December Term, 1816.
Where a conveyance of land is made to husband and wife, In consideration that they will join in a deed of certain other land to the conveyor, and the husband executes the deed drawn to be signed by himself and wife, and then prevents the wife from executing it, equity will order him (the deed itself being sufficient evidence of the contract within the statute of frauds) to procure his wife to join in the conveyance, and make such acknowledgment, and undergo such privy examination as will be sufficient in law to vest title, on or before a day fixed, or, otherwise, that he pay the value of the lands.
And, if the deed be executed, an account of the rents of the land from the date of the original signing by the husband, and while in his possession, will be taken, and the husband decreed to pay the same.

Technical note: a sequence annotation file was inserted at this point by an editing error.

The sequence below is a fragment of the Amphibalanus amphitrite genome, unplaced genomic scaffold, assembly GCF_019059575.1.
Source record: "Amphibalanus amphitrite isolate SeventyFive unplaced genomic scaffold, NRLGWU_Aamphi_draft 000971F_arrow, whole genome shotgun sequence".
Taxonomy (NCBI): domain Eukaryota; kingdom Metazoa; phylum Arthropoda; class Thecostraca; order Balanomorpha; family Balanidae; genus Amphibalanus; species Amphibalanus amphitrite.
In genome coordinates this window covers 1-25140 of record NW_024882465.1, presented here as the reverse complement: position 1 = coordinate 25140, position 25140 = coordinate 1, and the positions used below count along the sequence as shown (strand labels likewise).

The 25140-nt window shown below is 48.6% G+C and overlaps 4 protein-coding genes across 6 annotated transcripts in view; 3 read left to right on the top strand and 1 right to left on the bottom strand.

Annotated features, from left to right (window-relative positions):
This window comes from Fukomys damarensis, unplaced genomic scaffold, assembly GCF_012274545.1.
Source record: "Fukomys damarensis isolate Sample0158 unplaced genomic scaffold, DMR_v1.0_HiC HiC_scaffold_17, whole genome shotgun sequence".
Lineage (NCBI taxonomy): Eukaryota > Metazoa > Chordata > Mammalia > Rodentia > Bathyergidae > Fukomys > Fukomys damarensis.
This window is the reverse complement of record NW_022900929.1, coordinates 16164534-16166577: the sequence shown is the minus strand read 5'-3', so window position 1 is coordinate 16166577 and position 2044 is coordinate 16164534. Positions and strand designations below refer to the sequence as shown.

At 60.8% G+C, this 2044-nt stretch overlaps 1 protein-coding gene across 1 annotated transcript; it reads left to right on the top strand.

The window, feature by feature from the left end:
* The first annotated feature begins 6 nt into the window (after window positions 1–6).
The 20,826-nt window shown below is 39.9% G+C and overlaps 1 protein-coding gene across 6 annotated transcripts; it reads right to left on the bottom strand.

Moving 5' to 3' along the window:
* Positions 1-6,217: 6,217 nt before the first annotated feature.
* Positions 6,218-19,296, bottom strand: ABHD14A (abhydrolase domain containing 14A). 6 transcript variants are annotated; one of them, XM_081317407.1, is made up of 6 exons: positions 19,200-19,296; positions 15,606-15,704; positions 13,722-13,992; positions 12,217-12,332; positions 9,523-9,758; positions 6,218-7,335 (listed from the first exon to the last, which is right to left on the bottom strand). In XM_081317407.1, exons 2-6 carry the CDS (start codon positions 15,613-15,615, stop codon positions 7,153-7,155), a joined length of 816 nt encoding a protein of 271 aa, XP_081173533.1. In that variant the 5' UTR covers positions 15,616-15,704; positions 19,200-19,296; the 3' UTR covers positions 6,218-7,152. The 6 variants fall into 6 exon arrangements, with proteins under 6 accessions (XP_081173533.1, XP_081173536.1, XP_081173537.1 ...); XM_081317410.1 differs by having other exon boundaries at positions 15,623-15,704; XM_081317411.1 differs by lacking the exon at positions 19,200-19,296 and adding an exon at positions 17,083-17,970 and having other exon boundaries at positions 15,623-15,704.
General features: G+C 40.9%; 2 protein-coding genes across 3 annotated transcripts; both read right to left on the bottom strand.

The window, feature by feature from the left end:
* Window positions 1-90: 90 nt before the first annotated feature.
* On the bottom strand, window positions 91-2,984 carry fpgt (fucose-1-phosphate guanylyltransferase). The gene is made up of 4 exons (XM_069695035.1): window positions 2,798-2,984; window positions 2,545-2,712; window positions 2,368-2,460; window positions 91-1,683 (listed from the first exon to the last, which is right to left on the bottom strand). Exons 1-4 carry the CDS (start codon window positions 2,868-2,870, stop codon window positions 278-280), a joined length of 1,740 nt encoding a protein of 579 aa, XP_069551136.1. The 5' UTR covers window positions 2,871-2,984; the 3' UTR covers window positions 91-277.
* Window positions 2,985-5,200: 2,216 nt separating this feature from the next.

The facts are, that the complainant procured William Giles to convey to his daughter, the present wife of Urie, forty acres of land, and afterwards gave to Francis Urie, and his wife and his heirs, by deed. 160 acres, part of which were for her further advancement, and part for the forty acres, which were to be conveyed to him by Urie and wife; on the same day when he executed the conveyance to Urie and wife of the 160 acres, Urie executed to him a deed for the forty acres, drawn to be signed by him and his wife. In this deed it is stated that these forty acres were conveyed to the complainant because they had got their portion, part or share elsewhere. The wife of Urie was afterwards about to execute this deed, and Urie prevented her. The first question is, Ought this contract to have been testified by writing Answer: the deed signed by Urie is a proof inequity that such was the agreement, and no other writing is needful. It proves that he contracted, and it is upon his contract that this bill proceeds. He is ordered to procure his wife to join upon the same principle that he would be ordered to get any other person to sign for whose act he had undertaken. The second question is, What is the remedy for the plaintiff? Answer: a decree that the defendant shall procure the wife to join in the conveyance on or before a day to be fixed by the Court; or otherwise, that he shall, after that time, pay the value of the lands to the complainant. 1 Ves. 572. Decree that the defendant Urie shall cause his wife Margaret to join with him to execute a deed for the forty acres of laud mentioned and described in the complainant's bill, and make such acknowledgment thereof, and to undergo such privy examination in relation thereto, as will be sufficient in law to vest the said land in such persons, who are the present complainants, as are entitled to the said lands under and by virtue of the last will of the original complainant, James Espie; namely, William, Robert, George, Caty, and Sally Espie, their respective heirs and assigns forever; and if, on or before that day, the said estate in fee shall not be passed to and vested in the said persons last mentioned as before is herein directed, that then the said persons last named shall receive from the said defendant, Urie, the said full value of the said forty acres of land as the same are now worth, to be ascertained by a report of the clerk and master of this court, to be made to this court at the term thereof which shall next ensue the said failure, the complainant applying to him for that purpose and giving the usual notice to the defendant. And at the same time the said clerk and master, if applied to, as aforesaid, shall report the yearly value of the said forty acres, to be rented, from the day of the said deed signed, by the defendant as aforesaid, to the day when the possession thereof shall be delivered to the complainant by the defendant Urie, giving credit for the value of such years, in which, in the mean time, the complainant Espie may have had possession thereof, by himself or tenants, or may have received the rents, and the balance found due upon this account shall also be paid by the defendant to the said complainants, except sums due or paid for rents prior to the death of the complainant, which sums shall be paid to his executors. And decree further, that the defendant shall pay the costs of this suit.